In your notes the condition of fixed grip has been assumed so that no work is done by the external force. This gives an expression for U. This is differentiated to find the critical stress σc. It is assumed that that the stress σ is constant. But in a fixed grip situation won't σ change as the crack grows?

    Zhigang Suo's picture

    Thank you very much for the question.  For a Griffith cack, the crack is small compared to the sample size.  Consequently, the stress remote from the crack changes negligibly when the crack extends.  

    The distinction between load control and displacement control is indeed important.  A fuller treatment on this topic is in the notes on energy release rate.

    Thanks a lot for this clarification. This is not stated expicitly in textbooks. May be your notes should include it. So if I understand correctly, Griffiths equation can be derived either under load control as in Lawn; or displacement control  as in your notes. In the former stress is exactly constant while in the latter although stress is not really constant but it is approximately so for very large plate.

    Is there no stiffness in the wire which can carry part of the load in the zero creep experiment?

    Zhigang Suo's picture

    In this test and his analysis, elasticity of the wire was neglected.

    Is this not, then, equivalent to assuming that glass is behaving like a liquid at the temperature? And if so, then the droplet method should work fine for it. But I think Griffith chose to use the zero creep method only because at lower tempeartures droplet method was not working, in other words glass was behaving more like a solid and not liquid. 

    Zhigang Suo's picture

    Indeed, in the creep test, the glass is considered a liquid, a very viscous liquid.  In experiment, you can also estimate the elongation due to elastic deformation, and make sure it is small compared to creep deformation.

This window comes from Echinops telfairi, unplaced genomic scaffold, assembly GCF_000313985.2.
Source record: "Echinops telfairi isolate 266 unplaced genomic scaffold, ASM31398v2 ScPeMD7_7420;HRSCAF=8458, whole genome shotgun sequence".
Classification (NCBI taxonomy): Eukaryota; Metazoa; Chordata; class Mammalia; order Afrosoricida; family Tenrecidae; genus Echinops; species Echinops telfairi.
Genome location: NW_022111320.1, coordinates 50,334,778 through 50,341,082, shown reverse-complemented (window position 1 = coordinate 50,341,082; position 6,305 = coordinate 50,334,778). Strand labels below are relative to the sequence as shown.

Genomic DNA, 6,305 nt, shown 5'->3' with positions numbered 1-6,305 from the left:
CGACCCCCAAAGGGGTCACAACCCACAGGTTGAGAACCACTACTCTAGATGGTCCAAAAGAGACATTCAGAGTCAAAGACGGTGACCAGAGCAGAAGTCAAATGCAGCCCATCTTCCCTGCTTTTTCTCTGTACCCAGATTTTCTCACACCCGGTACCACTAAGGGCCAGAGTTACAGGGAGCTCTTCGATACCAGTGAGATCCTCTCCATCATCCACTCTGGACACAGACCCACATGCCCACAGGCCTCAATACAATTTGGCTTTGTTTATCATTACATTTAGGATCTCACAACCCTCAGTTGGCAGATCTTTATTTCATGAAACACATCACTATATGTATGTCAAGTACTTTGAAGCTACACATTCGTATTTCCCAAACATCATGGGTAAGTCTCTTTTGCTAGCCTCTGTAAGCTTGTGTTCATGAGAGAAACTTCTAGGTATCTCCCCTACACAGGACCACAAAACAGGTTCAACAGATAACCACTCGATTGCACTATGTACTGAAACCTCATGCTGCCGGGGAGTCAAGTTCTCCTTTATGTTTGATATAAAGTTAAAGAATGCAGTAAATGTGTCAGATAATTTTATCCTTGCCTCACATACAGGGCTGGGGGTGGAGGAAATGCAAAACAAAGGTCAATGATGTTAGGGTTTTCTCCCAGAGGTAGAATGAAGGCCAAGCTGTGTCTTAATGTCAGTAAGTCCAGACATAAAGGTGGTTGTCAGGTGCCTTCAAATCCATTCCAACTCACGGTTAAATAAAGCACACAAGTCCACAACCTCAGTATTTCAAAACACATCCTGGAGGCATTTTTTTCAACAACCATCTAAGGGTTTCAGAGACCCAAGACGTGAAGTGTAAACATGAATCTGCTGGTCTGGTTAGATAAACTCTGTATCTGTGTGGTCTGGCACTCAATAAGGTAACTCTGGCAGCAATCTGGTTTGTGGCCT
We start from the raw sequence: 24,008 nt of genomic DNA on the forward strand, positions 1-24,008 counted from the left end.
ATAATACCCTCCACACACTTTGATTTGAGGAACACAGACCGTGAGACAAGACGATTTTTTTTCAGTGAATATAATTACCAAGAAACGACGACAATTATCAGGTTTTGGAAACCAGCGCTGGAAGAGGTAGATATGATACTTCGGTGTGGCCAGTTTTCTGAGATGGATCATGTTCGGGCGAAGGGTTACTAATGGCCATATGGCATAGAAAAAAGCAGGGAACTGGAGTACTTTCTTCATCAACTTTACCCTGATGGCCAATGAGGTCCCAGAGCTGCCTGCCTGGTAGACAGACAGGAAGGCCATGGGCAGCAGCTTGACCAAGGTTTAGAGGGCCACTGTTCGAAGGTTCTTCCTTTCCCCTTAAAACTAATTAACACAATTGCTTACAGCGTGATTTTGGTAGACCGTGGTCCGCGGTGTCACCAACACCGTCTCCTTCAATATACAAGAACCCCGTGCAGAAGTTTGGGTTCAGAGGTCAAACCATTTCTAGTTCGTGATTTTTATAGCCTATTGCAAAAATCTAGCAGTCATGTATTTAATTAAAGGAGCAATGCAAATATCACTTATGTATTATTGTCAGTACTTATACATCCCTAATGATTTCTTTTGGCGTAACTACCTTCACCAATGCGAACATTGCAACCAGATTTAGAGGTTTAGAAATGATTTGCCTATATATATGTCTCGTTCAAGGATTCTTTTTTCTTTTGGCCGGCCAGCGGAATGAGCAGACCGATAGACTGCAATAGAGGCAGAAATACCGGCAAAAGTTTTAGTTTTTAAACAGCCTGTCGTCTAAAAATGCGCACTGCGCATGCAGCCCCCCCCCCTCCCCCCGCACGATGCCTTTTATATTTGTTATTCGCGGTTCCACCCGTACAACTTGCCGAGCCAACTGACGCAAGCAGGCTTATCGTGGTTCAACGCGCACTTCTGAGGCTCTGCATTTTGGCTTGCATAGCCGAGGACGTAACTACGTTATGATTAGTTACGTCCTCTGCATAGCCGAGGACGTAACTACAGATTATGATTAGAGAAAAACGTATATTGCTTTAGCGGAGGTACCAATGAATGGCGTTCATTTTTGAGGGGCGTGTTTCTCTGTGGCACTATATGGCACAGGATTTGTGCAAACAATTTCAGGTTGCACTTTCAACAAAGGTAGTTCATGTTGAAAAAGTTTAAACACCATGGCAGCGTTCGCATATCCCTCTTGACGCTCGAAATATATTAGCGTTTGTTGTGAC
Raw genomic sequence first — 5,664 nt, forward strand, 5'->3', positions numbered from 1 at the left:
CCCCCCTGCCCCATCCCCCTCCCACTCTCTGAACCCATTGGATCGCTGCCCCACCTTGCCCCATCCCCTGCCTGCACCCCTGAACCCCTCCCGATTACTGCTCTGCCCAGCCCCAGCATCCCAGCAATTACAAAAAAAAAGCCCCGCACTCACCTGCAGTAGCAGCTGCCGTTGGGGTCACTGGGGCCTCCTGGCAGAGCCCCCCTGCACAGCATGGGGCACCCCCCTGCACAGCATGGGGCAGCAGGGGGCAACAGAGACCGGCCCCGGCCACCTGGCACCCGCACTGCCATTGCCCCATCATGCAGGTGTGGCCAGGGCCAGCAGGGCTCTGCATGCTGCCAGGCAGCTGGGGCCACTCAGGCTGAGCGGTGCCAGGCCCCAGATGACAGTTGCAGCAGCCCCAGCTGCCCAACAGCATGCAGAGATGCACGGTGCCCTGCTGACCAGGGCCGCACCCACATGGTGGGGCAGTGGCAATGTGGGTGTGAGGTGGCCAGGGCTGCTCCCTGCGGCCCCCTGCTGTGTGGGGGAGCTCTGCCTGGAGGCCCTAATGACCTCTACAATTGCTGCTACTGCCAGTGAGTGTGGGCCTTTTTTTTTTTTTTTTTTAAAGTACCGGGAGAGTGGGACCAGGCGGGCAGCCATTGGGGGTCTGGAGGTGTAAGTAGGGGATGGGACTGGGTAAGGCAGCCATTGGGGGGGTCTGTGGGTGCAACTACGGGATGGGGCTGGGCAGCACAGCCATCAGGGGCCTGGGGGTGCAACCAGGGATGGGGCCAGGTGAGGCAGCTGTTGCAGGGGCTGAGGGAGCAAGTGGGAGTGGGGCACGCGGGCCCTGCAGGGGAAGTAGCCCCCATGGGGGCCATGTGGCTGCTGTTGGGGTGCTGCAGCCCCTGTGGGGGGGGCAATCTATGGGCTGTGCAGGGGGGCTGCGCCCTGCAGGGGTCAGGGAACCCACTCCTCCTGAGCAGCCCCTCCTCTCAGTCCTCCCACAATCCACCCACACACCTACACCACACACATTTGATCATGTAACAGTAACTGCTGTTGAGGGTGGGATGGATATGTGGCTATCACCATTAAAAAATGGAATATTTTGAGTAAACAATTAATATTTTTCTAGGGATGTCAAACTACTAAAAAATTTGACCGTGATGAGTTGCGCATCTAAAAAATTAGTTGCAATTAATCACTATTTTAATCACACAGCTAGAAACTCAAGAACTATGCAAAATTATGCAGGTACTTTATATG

Griffith uses π d T sin(θ/2) = w to calculate the surface surface tension T. But with θ defined as "angle at the point of suspension between the two halves of the fibre" the trigonometric factor should be cos(θ/2) and not sin(θ/2). his quoted "angle of of sag' of 18.25 degrees also appears not be between the two halves of the fibre but between fibre and the horizontal. If the angle θ is defined from the horizontal then still the factor should be sin(θ) and not sin(θ/2). Or am i making some silly misinterpretation here.

    Further, as you have explained in the notes, it should be the radius r and not the diameter d which should be used for equilibrium. Are Griffith's estimates, then, less by a factor of 2 than what his experiments indicate?

    Sorry to have troubled you about factor 2,  I was missing the fact that there are two fibres which are carrying the load.

    Zhigang Suo's picture

    Indeed his wroding is confusion.  The angle θ referes to the angle of rotation of one half relative to the other half.   Thus, the angle from the horizontal line to either half wire is θ/2.

    Here is the plot of surface tension measured by zero creep method in Griffith's Table I. The 1110 C data has been excluded as it is measured by a different method (Quincke's drop method).

    The data appears to have too much scatter. So I wonder whether Griffith's claim "So far as they go, these figures confirm the deduction that the surface tension of glass is approximately a linear function of temperature." But of course, if we include the isolated data for 1110 C, then his claim is probably more justified.

    Interestingly, there is hardly any change in the fitted line whether we include or exclude the 1110 data point.

    Please don't misunderstand me, I am not crticising Griffith's method. I am only trying to understand and appreciate it better.

    There is confusion in the literature regarding the year of publication of Griffith's classic. Some authors (AEH Love, TL Anderson, RW Hertzberg) call it 1920 while others maintain 1921. Interestingly, the source of the confusion is right at the source. The Philosophical Transactions of Royal Societ Website labels the publication as vol A221 (1921) whereas the very first page of the actual paper has a footnote "Published October 21, 1920"!

    Zhigang Suo's picture

    Thank you for this note.  It will be interesting to look into papers related to this landmark paper.  The Internet now allows us, collctively, to post our findings in reading obscure papers, in any language.  The invention of fracture mechanics is one of the most significat development in mechanics.